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Tammy Dugan Robbins '90

My experience at MacMurray College prepared me for success in my life and my career in so many important ways. I cannot overstate the importance of the core curriculum and its emphasis on writing and communications skills — without that hardcore practice of writing an essay every week and preparing for debate and discussion, I would not have had the essential skills I needed to get into my graduate journalism program, nor in my first job as a reporter, which prepared me for a career I love. But some of the most important lessons I learned at MacMurray were lessons about who I am and that my definition of 'success' is the only one that should matter for me. I learned that success isn't a lack of failure but the strength and knowledge of one's own self to be able to pick yourself up after a failure and learn by either trying again and/or finding a different path. I learned that I'm a person who leads by enthusiasm, and that the key to feeling successful for me is to have a cause I can support passionately and have fun with while making a real difference for people in my community. I learned that success for me is having work that doesn't feel like work, having something to laugh about every day, and maintaining strong and fulfilling friendships.

Growing up in Carlinville, Illinois, Tammy knew she wanted to attend a small school to major in art. She instantly felt at home at MacMurray on that rainy Columbus Day as she toured campus with Eric Collins '88 and fell in love with the stately buildings and friendly students. As a student, Tammy was active on campus, serving as president of Phi Nu, co-captain of the cheerleading squad, and an RA in Rutledge Hall. With the kind guidance of her academic advisor and beloved professors, Tammy changed her major to English with a minor in art. After graduating from Mac, she completed a master's degree at Sangamon State University (now the University of Illinois-Springfield) in their prestigious public affairs reporting program.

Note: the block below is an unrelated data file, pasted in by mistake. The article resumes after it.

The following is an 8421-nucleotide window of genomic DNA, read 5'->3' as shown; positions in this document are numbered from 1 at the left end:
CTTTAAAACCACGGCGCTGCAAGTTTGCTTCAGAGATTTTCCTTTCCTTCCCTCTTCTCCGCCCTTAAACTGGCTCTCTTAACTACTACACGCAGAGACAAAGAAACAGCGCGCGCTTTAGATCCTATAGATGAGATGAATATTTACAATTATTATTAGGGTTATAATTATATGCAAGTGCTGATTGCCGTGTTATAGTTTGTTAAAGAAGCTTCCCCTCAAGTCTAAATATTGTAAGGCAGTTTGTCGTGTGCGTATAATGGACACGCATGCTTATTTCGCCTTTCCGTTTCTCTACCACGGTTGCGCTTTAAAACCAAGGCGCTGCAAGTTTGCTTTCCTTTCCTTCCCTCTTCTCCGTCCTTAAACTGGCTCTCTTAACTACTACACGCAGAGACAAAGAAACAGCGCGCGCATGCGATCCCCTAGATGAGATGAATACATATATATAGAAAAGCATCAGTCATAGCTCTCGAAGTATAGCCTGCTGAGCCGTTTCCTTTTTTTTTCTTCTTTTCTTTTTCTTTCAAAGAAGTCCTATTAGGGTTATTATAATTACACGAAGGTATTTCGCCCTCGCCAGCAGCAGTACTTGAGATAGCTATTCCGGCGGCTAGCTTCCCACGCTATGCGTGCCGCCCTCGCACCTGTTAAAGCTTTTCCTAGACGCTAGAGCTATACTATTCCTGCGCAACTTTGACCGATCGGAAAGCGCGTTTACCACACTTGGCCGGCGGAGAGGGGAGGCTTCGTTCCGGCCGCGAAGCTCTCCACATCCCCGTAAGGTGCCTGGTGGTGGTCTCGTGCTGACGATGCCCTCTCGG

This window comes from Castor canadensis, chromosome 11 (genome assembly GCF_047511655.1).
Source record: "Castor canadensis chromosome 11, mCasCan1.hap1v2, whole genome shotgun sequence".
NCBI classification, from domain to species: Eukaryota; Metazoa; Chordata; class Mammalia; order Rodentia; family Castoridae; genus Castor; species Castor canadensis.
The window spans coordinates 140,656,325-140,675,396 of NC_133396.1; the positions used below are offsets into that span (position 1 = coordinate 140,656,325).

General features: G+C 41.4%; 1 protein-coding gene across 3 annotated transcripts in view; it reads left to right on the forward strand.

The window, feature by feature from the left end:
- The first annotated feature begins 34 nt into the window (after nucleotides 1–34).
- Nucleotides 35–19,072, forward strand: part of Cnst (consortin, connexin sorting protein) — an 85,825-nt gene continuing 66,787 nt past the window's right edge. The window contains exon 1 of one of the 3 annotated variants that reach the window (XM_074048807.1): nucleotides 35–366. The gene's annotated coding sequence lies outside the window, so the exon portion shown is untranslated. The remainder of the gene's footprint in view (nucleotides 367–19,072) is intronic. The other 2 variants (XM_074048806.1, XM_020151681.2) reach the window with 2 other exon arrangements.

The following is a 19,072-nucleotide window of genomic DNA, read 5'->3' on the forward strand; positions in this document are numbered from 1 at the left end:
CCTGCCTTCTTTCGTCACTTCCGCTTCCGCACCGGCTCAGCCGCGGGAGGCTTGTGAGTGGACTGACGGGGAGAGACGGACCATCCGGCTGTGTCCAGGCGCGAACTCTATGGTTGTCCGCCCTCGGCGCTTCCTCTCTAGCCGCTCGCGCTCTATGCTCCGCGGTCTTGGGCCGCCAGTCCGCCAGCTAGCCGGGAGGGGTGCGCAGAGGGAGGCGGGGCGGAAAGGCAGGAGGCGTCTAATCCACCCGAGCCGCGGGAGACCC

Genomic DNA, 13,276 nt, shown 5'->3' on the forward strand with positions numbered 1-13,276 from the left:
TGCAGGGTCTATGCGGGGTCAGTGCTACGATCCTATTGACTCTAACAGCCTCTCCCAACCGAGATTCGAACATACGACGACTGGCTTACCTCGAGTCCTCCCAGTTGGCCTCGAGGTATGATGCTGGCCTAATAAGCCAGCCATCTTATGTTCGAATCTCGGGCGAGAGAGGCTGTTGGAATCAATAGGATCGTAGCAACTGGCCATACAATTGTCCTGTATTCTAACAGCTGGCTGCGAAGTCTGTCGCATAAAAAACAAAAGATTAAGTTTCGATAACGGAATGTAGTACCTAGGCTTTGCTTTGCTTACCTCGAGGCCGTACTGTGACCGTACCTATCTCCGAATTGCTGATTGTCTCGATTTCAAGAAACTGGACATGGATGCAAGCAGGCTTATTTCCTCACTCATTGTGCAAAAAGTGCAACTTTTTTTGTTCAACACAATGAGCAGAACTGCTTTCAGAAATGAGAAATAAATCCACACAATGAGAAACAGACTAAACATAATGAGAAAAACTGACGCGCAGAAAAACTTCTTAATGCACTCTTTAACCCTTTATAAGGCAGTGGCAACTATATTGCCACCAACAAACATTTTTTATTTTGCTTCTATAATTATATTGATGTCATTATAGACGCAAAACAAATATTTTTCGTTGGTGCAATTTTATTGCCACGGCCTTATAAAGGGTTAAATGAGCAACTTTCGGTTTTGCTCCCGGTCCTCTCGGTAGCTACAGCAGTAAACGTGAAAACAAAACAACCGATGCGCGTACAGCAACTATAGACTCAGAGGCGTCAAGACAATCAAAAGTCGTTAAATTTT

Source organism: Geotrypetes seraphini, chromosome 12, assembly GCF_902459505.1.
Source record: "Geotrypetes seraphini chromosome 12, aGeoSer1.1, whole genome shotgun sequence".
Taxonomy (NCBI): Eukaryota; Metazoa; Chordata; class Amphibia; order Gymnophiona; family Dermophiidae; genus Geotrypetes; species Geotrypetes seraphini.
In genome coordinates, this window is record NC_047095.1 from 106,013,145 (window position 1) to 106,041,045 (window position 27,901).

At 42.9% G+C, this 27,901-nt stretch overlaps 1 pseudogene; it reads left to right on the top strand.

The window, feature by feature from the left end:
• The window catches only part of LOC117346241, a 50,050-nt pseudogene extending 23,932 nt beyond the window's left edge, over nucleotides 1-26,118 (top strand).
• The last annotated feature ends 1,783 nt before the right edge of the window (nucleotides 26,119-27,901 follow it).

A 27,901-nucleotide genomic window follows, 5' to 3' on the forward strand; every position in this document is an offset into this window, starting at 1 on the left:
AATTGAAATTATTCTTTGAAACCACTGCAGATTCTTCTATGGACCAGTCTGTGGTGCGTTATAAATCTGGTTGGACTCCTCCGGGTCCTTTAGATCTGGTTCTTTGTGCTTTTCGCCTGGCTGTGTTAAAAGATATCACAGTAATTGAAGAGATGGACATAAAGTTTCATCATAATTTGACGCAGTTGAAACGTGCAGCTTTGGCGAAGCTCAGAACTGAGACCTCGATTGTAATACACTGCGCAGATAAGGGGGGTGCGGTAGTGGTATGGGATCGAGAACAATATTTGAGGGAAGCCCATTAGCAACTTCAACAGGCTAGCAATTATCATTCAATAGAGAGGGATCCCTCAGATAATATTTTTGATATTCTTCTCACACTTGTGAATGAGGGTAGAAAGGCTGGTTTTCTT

Tammy's career has revolved around communications, working as a reporter/news editor at the Macoupin County Enquirer and then as a reporter for the Arlington Heights (IL) Daily Herald. Realizing that she wanted to work with young people and in the non-profit sector, Tammy went to work as the news bureau assistant at Central Missouri State University and then as public relations manager at the Girl Scout Council of Greater St. Louis.

Following her desire to work for an organization that made a difference in the lives of children, Tammy found her position nine years ago at the Shriners Hospital, where she is director of public and community relations. The hospital system, which was founded in 1922, is one of the largest pediatric sub-specialty health care systems in the world and focuses on children with a host of orthopedic conditions, spinal cord injuries, burns, or cleft lip and palates. The hospital in St. Louis is one of 22 locations and is recognized by U.S. News and World Report as one of the top 10 pediatric orthopedic hospitals in America, along with its partners, St. Louis Children's Hospital and Washington University School of Medicine. The hospital has an active patient roster of 13,000, performing about 100 surgeries a month and seeing approximately 1,000 patients per month in its outpatient clinic. The St. Louis hospital primarily serves nine states — Missouri, Illinois, Iowa, Kansas, Oklahoma, Arkansas, Kentucky, Tennessee, and Indiana — but has taken cases from just about anywhere, including Guatemala and Haiti.

Tammy and her husband, Rob, reside in the historic Cherokee-Lemp neighborhood in St. Louis.

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